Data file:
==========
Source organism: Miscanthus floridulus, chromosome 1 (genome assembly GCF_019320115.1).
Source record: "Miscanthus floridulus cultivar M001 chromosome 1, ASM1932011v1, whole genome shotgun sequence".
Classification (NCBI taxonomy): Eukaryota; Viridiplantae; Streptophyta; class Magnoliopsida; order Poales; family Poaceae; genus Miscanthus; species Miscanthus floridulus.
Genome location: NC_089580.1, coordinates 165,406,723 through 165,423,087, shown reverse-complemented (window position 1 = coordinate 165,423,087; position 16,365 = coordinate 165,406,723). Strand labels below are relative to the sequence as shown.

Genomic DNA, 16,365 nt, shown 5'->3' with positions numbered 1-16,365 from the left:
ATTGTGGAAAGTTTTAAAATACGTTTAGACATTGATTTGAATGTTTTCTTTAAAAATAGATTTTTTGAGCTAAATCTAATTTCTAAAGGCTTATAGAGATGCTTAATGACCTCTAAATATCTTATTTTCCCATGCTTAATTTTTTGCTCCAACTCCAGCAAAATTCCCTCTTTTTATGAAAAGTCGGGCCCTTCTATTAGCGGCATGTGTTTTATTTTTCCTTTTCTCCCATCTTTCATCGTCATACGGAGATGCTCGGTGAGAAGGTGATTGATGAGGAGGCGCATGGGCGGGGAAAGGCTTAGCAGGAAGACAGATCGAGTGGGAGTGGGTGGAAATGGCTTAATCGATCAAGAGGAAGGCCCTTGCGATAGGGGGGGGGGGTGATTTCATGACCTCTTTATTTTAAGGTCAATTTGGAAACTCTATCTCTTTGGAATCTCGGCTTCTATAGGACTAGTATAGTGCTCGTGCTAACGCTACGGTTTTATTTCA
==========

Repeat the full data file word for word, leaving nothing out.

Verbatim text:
Source organism: Miscanthus floridulus, chromosome 1 (genome assembly GCF_019320115.1).
Source record: "Miscanthus floridulus cultivar M001 chromosome 1, ASM1932011v1, whole genome shotgun sequence".
Classification (NCBI taxonomy): Eukaryota; Viridiplantae; Streptophyta; class Magnoliopsida; order Poales; family Poaceae; genus Miscanthus; species Miscanthus floridulus.
Genome location: NC_089580.1, coordinates 165,406,723 through 165,423,087, shown reverse-complemented (window position 1 = coordinate 165,423,087; position 16,365 = coordinate 165,406,723). Strand labels below are relative to the sequence as shown.

Genomic DNA, 16,365 nt, shown 5'->3' with positions numbered 1-16,365 from the left:
ATTGTGGAAAGTTTTAAAATACGTTTAGACATTGATTTGAATGTTTTCTTTAAAAATAGATTTTTTGAGCTAAATCTAATTTCTAAAGGCTTATAGAGATGCTTAATGACCTCTAAATATCTTATTTTCCCATGCTTAATTTTTTGCTCCAACTCCAGCAAAATTCCCTCTTTTTATGAAAAGTCGGGCCCTTCTATTAGCGGCATGTGTTTTATTTTTCCTTTTCTCCCATCTTTCATCGTCATACGGAGATGCTCGGTGAGAAGGTGATTGATGAGGAGGCGCATGGGCGGGGAAAGGCTTAGCAGGAAGACAGATCGAGTGGGAGTGGGTGGAAATGGCTTAATCGATCAAGAGGAAGGCCCTTGCGATAGGGGGGGGGGGTGATTTCATGACCTCTTTATTTTAAGGTCAATTTGGAAACTCTATCTCTTTGGAATCTCGGCTTCTATAGGACTAGTATAGTGCTCGTGCTAACGCTACGGTTTTATTTCA